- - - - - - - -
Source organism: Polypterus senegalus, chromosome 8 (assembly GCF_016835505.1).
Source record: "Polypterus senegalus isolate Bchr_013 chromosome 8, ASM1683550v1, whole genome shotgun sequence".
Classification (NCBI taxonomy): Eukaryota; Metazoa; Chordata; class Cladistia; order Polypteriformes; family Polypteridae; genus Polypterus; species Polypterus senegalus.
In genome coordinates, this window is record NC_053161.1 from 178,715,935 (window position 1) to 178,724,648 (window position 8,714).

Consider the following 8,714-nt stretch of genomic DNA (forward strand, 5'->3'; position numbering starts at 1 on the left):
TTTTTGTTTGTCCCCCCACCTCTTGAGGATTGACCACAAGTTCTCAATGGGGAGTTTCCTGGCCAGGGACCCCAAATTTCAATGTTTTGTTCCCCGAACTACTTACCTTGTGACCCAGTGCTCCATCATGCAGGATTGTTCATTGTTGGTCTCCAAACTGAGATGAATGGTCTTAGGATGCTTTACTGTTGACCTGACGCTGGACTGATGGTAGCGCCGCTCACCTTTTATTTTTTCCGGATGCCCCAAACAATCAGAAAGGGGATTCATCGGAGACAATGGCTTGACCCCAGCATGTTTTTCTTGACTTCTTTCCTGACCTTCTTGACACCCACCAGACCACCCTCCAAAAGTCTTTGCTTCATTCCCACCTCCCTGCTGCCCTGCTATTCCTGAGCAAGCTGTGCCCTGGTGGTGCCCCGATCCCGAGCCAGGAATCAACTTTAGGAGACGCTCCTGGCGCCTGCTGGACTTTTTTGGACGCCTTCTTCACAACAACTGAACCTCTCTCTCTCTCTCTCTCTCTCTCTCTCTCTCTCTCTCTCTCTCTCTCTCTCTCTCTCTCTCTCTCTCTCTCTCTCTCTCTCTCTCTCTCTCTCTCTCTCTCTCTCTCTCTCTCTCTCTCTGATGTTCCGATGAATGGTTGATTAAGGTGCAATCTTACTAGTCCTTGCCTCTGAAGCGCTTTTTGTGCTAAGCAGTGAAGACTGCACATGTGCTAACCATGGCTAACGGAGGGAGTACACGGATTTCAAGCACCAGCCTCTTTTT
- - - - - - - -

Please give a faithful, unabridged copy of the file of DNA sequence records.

Source organism: Polypterus senegalus, chromosome 8 (assembly GCF_016835505.1).
Source record: "Polypterus senegalus isolate Bchr_013 chromosome 8, ASM1683550v1, whole genome shotgun sequence".
Classification (NCBI taxonomy): Eukaryota; Metazoa; Chordata; class Cladistia; order Polypteriformes; family Polypteridae; genus Polypterus; species Polypterus senegalus.
In genome coordinates, this window is record NC_053161.1 from 178,715,935 (window position 1) to 178,724,648 (window position 8,714).

Consider the following 8,714-nt stretch of genomic DNA (forward strand, 5'->3'; position numbering starts at 1 on the left):
TTTTTGTTTGTCCCCCCACCTCTTGAGGATTGACCACAAGTTCTCAATGGGGAGTTTCCTGGCCAGGGACCCCAAATTTCAATGTTTTGTTCCCCGAACTACTTACCTTGTGACCCAGTGCTCCATCATGCAGGATTGTTCATTGTTGGTCTCCAAACTGAGATGAATGGTCTTAGGATGCTTTACTGTTGACCTGACGCTGGACTGATGGTAGCGCCGCTCACCTTTTATTTTTTCCGGATGCCCCAAACAATCAGAAAGGGGATTCATCGGAGACAATGGCTTGACCCCAGCATGTTTTTCTTGACTTCTTTCCTGACCTTCTTGACACCCACCAGACCACCCTCCAAAAGTCTTTGCTTCATTCCCACCTCCCTGCTGCCCTGCTATTCCTGAGCAAGCTGTGCCCTGGTGGTGCCCCGATCCCGAGCCAGGAATCAACTTTAGGAGACGCTCCTGGCGCCTGCTGGACTTTTTTGGACGCCTTCTTCACAACAACTGAACCTCTCTCTCTCTCTCTCTCTCTCTCTCTCTCTCTCTCTCTCTCTCTCTCTCTCTCTCTCTCTCTCTCTCTCTCTCTCTCTCTCTCTCTCTCTCTCTCTCTCTCTCTCTCTCTCTCTCTCTCTGATGTTCCGATGAATGGTTGATTAAGGTGCAATCTTACTAGTCCTTGCCTCTGAAGCGCTTTTTGTGCTAAGCAGTGAAGACTGCACATGTGCTAACCATGGCTAACGGAGGGAGTACACGGATTTCAAGCACCAGCCTCTTTTT